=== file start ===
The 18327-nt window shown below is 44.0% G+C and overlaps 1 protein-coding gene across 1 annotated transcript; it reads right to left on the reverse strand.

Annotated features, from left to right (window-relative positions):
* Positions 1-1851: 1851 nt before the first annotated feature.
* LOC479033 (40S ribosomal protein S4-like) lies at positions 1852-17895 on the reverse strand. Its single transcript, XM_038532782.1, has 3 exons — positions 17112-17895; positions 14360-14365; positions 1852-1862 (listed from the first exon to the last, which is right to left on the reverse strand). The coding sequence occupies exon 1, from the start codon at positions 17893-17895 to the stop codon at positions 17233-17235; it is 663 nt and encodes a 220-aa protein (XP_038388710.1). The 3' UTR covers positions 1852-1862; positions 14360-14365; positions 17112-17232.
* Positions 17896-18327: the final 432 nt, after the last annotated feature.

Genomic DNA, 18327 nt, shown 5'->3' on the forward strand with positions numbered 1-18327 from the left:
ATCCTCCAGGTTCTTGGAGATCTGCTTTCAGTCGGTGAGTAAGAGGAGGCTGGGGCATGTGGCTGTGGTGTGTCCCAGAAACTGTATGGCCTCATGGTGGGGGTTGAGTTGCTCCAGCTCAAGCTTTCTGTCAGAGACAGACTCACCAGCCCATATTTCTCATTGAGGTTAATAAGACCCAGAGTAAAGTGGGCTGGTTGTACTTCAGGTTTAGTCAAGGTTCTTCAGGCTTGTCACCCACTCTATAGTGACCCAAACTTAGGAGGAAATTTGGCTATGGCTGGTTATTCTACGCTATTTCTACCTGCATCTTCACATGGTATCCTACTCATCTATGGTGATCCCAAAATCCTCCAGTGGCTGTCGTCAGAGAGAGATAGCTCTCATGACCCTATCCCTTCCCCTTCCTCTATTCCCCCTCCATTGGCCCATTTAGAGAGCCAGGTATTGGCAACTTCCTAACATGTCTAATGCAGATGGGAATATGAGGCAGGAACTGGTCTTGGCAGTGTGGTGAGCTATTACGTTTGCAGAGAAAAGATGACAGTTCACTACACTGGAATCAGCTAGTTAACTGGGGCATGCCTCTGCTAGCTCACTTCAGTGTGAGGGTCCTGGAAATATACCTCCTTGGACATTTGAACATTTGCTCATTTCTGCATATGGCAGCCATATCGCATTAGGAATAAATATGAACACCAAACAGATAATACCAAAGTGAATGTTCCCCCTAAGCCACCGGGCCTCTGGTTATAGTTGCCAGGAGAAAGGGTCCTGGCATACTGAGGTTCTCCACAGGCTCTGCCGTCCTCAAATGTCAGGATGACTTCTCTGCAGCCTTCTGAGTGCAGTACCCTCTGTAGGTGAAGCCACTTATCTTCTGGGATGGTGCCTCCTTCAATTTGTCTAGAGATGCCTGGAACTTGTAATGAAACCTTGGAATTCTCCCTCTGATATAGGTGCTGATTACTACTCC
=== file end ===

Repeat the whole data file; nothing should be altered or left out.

The 18327-nt window shown below is 44.0% G+C and overlaps 1 protein-coding gene across 1 annotated transcript; it reads right to left on the reverse strand.

Annotated features, from left to right (window-relative positions):
* Positions 1-1851: 1851 nt before the first annotated feature.
* LOC479033 (40S ribosomal protein S4-like) lies at positions 1852-17895 on the reverse strand. Its single transcript, XM_038532782.1, has 3 exons — positions 17112-17895; positions 14360-14365; positions 1852-1862 (listed from the first exon to the last, which is right to left on the reverse strand). The coding sequence occupies exon 1, from the start codon at positions 17893-17895 to the stop codon at positions 17233-17235; it is 663 nt and encodes a 220-aa protein (XP_038388710.1). The 3' UTR covers positions 1852-1862; positions 14360-14365; positions 17112-17232.
* Positions 17896-18327: the final 432 nt, after the last annotated feature.

Genomic DNA, 18327 nt, shown 5'->3' on the forward strand with positions numbered 1-18327 from the left:
ATCCTCCAGGTTCTTGGAGATCTGCTTTCAGTCGGTGAGTAAGAGGAGGCTGGGGCATGTGGCTGTGGTGTGTCCCAGAAACTGTATGGCCTCATGGTGGGGGTTGAGTTGCTCCAGCTCAAGCTTTCTGTCAGAGACAGACTCACCAGCCCATATTTCTCATTGAGGTTAATAAGACCCAGAGTAAAGTGGGCTGGTTGTACTTCAGGTTTAGTCAAGGTTCTTCAGGCTTGTCACCCACTCTATAGTGACCCAAACTTAGGAGGAAATTTGGCTATGGCTGGTTATTCTACGCTATTTCTACCTGCATCTTCACATGGTATCCTACTCATCTATGGTGATCCCAAAATCCTCCAGTGGCTGTCGTCAGAGAGAGATAGCTCTCATGACCCTATCCCTTCCCCTTCCTCTATTCCCCCTCCATTGGCCCATTTAGAGAGCCAGGTATTGGCAACTTCCTAACATGTCTAATGCAGATGGGAATATGAGGCAGGAACTGGTCTTGGCAGTGTGGTGAGCTATTACGTTTGCAGAGAAAAGATGACAGTTCACTACACTGGAATCAGCTAGTTAACTGGGGCATGCCTCTGCTAGCTCACTTCAGTGTGAGGGTCCTGGAAATATACCTCCTTGGACATTTGAACATTTGCTCATTTCTGCATATGGCAGCCATATCGCATTAGGAATAAATATGAACACCAAACAGATAATACCAAAGTGAATGTTCCCCCTAAGCCACCGGGCCTCTGGTTATAGTTGCCAGGAGAAAGGGTCCTGGCATACTGAGGTTCTCCACAGGCTCTGCCGTCCTCAAATGTCAGGATGACTTCTCTGCAGCCTTCTGAGTGCAGTACCCTCTGTAGGTGAAGCCACTTATCTTCTGGGATGGTGCCTCCTTCAATTTGTCTAGAGATGCCTGGAACTTGTAATGAAACCTTGGAATTCTCCCTCTGATATAGGTGCTGATTACTACTCC